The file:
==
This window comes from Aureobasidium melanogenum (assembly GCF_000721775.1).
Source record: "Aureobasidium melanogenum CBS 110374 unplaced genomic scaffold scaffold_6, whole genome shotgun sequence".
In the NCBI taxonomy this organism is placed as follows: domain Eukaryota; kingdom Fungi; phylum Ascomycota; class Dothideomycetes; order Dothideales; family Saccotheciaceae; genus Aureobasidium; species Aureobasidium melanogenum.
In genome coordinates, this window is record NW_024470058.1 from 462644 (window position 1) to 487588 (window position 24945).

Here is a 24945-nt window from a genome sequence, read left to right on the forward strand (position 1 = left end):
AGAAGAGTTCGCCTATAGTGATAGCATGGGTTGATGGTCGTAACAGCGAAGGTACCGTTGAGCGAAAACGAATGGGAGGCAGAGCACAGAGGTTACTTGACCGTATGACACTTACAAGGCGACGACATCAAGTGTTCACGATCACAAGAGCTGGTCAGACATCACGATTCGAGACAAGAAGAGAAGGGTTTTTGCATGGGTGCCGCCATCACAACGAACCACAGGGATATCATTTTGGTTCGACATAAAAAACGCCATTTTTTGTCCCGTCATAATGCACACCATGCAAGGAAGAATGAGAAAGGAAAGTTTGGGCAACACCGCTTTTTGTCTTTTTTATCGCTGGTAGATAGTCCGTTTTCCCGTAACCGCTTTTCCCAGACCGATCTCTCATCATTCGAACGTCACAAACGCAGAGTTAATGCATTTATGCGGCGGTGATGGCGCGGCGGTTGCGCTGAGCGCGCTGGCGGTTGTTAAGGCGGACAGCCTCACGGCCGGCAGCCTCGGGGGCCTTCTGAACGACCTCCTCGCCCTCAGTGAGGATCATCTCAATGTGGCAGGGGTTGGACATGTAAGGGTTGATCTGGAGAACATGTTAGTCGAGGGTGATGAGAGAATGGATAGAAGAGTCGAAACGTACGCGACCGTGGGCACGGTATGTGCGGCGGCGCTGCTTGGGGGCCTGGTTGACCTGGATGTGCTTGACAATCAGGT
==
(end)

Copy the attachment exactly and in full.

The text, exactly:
This window comes from Aureobasidium melanogenum (assembly GCF_000721775.1).
Source record: "Aureobasidium melanogenum CBS 110374 unplaced genomic scaffold scaffold_6, whole genome shotgun sequence".
In the NCBI taxonomy this organism is placed as follows: domain Eukaryota; kingdom Fungi; phylum Ascomycota; class Dothideomycetes; order Dothideales; family Saccotheciaceae; genus Aureobasidium; species Aureobasidium melanogenum.
In genome coordinates, this window is record NW_024470058.1 from 462644 (window position 1) to 487588 (window position 24945).

Here is a 24945-nt window from a genome sequence, read left to right on the forward strand (position 1 = left end):
AGAAGAGTTCGCCTATAGTGATAGCATGGGTTGATGGTCGTAACAGCGAAGGTACCGTTGAGCGAAAACGAATGGGAGGCAGAGCACAGAGGTTACTTGACCGTATGACACTTACAAGGCGACGACATCAAGTGTTCACGATCACAAGAGCTGGTCAGACATCACGATTCGAGACAAGAAGAGAAGGGTTTTTGCATGGGTGCCGCCATCACAACGAACCACAGGGATATCATTTTGGTTCGACATAAAAAACGCCATTTTTTGTCCCGTCATAATGCACACCATGCAAGGAAGAATGAGAAAGGAAAGTTTGGGCAACACCGCTTTTTGTCTTTTTTATCGCTGGTAGATAGTCCGTTTTCCCGTAACCGCTTTTCCCAGACCGATCTCTCATCATTCGAACGTCACAAACGCAGAGTTAATGCATTTATGCGGCGGTGATGGCGCGGCGGTTGCGCTGAGCGCGCTGGCGGTTGTTAAGGCGGACAGCCTCACGGCCGGCAGCCTCGGGGGCCTTCTGAACGACCTCCTCGCCCTCAGTGAGGATCATCTCAATGTGGCAGGGGTTGGACATGTAAGGGTTGATCTGGAGAACATGTTAGTCGAGGGTGATGAGAGAATGGATAGAAGAGTCGAAACGTACGCGACCGTGGGCACGGTATGTGCGGCGGCGCTGCTTGGGGGCCTGGTTGACCTGGATGTGCTTGACAATCAGGT